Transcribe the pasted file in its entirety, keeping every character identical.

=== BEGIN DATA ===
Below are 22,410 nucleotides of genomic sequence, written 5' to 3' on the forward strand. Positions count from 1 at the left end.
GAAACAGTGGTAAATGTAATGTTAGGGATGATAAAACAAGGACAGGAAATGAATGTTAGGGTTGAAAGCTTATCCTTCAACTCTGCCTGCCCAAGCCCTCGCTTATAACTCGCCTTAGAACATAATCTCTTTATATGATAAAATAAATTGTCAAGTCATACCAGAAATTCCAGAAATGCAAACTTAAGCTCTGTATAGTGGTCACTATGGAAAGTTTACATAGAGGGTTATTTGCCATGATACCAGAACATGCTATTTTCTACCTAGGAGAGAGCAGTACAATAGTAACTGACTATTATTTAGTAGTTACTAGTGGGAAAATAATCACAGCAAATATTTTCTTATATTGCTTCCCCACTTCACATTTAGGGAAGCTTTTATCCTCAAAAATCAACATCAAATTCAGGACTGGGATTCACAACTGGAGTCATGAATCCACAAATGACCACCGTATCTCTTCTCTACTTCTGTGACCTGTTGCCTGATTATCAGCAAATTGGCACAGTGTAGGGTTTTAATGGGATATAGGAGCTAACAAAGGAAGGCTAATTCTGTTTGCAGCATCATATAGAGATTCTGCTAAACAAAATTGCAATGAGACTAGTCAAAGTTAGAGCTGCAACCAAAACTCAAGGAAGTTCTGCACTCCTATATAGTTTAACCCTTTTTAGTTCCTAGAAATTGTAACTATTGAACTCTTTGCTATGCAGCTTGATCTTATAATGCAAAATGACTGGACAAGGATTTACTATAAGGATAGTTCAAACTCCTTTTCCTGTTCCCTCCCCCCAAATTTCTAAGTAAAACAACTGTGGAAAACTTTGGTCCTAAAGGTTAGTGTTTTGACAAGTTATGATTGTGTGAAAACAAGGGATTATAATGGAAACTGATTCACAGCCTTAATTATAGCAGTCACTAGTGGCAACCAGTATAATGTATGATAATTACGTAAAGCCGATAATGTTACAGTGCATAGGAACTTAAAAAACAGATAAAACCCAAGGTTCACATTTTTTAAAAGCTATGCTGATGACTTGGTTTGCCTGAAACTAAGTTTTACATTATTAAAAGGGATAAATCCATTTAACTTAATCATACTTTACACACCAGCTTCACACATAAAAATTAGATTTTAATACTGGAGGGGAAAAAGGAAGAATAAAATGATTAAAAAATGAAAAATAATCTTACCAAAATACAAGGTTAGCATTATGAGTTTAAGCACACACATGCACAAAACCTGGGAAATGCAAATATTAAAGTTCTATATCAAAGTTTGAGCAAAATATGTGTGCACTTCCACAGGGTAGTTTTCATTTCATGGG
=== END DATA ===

Below are 22,410 nucleotides of genomic sequence, written 5' to 3' on the forward strand. Positions count from 1 at the left end.
GAAACAGTGGTAAATGTAATGTTAGGGATGATAAAACAAGGACAGGAAATGAATGTTAGGGTTGAAAGCTTATCCTTCAACTCTGCCTGCCCAAGCCCTCGCTTATAACTCGCCTTAGAACATAATCTCTTTATATGATAAAATAAATTGTCAAGTCATACCAGAAATTCCAGAAATGCAAACTTAAGCTCTGTATAGTGGTCACTATGGAAAGTTTACATAGAGGGTTATTTGCCATGATACCAGAACATGCTATTTTCTACCTAGGAGAGAGCAGTACAATAGTAACTGACTATTATTTAGTAGTTACTAGTGGGAAAATAATCACAGCAAATATTTTCTTATATTGCTTCCCCACTTCACATTTAGGGAAGCTTTTATCCTCAAAAATCAACATCAAATTCAGGACTGGGATTCACAACTGGAGTCATGAATCCACAAATGACCACCGTATCTCTTCTCTACTTCTGTGACCTGTTGCCTGATTATCAGCAAATTGGCACAGTGTAGGGTTTTAATGGGATATAGGAGCTAACAAAGGAAGGCTAATTCTGTTTGCAGCATCATATAGAGATTCTGCTAAACAAAATTGCAATGAGACTAGTCAAAGTTAGAGCTGCAACCAAAACTCAAGGAAGTTCTGCACTCCTATATAGTTTAACCCTTTTTAGTTCCTAGAAATTGTAACTATTGAACTCTTTGCTATGCAGCTTGATCTTATAATGCAAAATGACTGGACAAGGATTTACTATAAGGATAGTTCAAACTCCTTTTCCTGTTCCCTCCCCCCAAATTTCTAAGTAAAACAACTGTGGAAAACTTTGGTCCTAAAGGTTAGTGTTTTGACAAGTTATGATTGTGTGAAAACAAGGGATTATAATGGAAACTGATTCACAGCCTTAATTATAGCAGTCACTAGTGGCAACCAGTATAATGTATGATAATTACGTAAAGCCGATAATGTTACAGTGCATAGGAACTTAAAAAACAGATAAAACCCAAGGTTCACATTTTTTAAAAGCTATGCTGATGACTTGGTTTGCCTGAAACTAAGTTTTACATTATTAAAAGGGATAAATCCATTTAACTTAATCATACTTTACACACCAGCTTCACACATAAAAATTAGATTTTAATACTGGAGGGGAAAAAGGAAGAATAAAATGATTAAAAAATGAAAAATAATCTTACCAAAATACAAGGTTAGCATTATGAGTTTAAGCACACACATGCACAAAACCTGGGAAATGCAAATATTAAAGTTCTATATCAAAGTTTGAGCAAAATATGTGTGCACTTCCACAGGGTAGTTTTCATTTCATGGG